The essence of all nature poetry is animism (more exactly, animatism), the experience that each thing is “alive”, not merely animate or inanimate. […] Animism is thus the essence of divinity and therefore of humanity. Further, we are most human when we realise that not only stones and trees and gods are alive, but even human beings are. The highest point a man can reach is to know that he himself is not merely alive, but ‘alive’.
“Are ye not of greater value than many sparrows?” The answer is “no”.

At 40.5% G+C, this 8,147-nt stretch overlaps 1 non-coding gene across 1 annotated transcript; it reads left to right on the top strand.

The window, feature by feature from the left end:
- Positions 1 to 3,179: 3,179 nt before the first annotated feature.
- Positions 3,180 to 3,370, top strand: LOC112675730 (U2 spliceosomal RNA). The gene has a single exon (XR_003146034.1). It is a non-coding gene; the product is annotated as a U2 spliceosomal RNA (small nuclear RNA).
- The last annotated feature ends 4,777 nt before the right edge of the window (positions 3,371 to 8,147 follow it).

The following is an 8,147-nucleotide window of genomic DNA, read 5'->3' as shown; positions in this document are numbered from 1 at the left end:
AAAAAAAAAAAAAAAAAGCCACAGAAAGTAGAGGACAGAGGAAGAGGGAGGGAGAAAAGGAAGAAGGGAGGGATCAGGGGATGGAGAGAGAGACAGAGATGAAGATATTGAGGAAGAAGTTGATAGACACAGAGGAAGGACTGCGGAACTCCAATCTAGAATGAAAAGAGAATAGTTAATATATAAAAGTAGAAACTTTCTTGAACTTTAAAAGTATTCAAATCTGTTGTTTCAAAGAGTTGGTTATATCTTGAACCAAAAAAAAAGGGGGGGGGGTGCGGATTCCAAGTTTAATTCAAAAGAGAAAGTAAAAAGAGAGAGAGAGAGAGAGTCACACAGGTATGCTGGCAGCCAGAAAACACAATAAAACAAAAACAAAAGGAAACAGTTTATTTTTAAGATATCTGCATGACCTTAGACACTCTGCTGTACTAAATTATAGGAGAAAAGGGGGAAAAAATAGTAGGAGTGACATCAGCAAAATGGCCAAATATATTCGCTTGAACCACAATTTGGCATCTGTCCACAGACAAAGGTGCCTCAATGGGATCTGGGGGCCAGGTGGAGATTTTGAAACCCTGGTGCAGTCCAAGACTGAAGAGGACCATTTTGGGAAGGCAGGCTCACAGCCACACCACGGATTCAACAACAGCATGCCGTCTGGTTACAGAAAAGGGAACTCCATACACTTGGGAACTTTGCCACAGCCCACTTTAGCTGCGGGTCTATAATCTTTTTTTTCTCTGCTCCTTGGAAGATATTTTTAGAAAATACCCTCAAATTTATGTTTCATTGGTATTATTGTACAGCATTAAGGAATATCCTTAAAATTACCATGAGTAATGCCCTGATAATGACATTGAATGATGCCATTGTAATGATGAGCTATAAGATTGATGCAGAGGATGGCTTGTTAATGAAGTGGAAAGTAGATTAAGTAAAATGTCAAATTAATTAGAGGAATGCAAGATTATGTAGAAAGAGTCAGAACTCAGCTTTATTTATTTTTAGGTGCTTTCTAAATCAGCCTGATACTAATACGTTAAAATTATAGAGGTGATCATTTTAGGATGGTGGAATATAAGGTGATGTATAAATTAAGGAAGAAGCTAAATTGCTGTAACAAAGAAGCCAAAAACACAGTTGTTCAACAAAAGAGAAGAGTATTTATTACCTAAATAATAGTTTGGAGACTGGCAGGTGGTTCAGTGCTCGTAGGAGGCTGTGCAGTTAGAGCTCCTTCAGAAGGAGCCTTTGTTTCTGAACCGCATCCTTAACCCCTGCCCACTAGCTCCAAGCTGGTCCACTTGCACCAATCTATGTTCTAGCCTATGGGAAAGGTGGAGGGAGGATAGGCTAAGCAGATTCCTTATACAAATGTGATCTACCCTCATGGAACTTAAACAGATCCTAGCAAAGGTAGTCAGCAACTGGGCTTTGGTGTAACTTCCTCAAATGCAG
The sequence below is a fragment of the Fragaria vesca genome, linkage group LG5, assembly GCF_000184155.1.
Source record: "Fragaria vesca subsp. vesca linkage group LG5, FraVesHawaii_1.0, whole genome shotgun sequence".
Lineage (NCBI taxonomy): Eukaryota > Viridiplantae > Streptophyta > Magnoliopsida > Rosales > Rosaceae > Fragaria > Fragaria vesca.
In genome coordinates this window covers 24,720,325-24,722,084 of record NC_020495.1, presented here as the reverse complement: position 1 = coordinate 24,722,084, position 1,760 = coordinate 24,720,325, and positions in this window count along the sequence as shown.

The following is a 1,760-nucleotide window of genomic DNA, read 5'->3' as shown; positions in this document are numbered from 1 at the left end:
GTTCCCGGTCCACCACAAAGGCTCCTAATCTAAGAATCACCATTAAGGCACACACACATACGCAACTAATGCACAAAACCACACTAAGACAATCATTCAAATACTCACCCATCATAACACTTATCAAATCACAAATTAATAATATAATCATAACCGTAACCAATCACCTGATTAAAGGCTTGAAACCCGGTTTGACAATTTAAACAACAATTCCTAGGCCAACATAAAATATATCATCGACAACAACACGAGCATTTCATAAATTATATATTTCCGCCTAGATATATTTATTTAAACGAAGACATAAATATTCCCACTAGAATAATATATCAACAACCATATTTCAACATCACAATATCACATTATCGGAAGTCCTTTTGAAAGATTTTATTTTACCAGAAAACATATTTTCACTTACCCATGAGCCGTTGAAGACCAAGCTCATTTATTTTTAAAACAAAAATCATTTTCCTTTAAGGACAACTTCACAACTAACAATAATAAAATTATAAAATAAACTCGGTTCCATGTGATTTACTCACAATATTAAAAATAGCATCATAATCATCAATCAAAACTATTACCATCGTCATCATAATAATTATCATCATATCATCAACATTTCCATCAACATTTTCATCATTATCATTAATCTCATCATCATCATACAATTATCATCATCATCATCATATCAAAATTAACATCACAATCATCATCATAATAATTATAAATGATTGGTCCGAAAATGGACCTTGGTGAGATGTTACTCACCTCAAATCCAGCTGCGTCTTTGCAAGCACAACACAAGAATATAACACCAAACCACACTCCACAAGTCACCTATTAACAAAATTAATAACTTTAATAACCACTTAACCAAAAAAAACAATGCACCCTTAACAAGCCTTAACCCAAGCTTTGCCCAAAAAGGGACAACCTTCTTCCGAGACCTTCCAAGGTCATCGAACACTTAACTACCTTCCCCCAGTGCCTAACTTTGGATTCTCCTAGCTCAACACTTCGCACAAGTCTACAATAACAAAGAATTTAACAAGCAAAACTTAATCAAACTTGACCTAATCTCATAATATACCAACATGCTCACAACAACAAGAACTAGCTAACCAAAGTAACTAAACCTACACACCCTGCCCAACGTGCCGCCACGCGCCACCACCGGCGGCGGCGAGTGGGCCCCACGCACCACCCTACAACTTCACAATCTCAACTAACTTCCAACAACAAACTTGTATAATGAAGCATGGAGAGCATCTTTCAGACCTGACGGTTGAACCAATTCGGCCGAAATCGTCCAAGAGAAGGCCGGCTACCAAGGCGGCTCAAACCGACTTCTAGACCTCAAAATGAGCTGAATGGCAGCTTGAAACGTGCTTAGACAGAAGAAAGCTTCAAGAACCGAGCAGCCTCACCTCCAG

If this is so, it might seem that science can be our only salvation from unreality. This is true up to point. It can indeed save us from what is unreal, but cannot give us more than a mechanically correct universe in place of fantasy. It cannot tell us what life is, nor can it give it to us more abundantly. This is the function of poetry, but as in the passage from the “Inferno” above-quoted, we have to look for poetry, that is, for reality, in the most unlikely places also, in the mere sounds of the lines, in the perverse denial of truth, and in the impossible desires of human beings, in the tremendous castles of intellectual air that they have erected, in the lies and sophistries which are only inverted truths.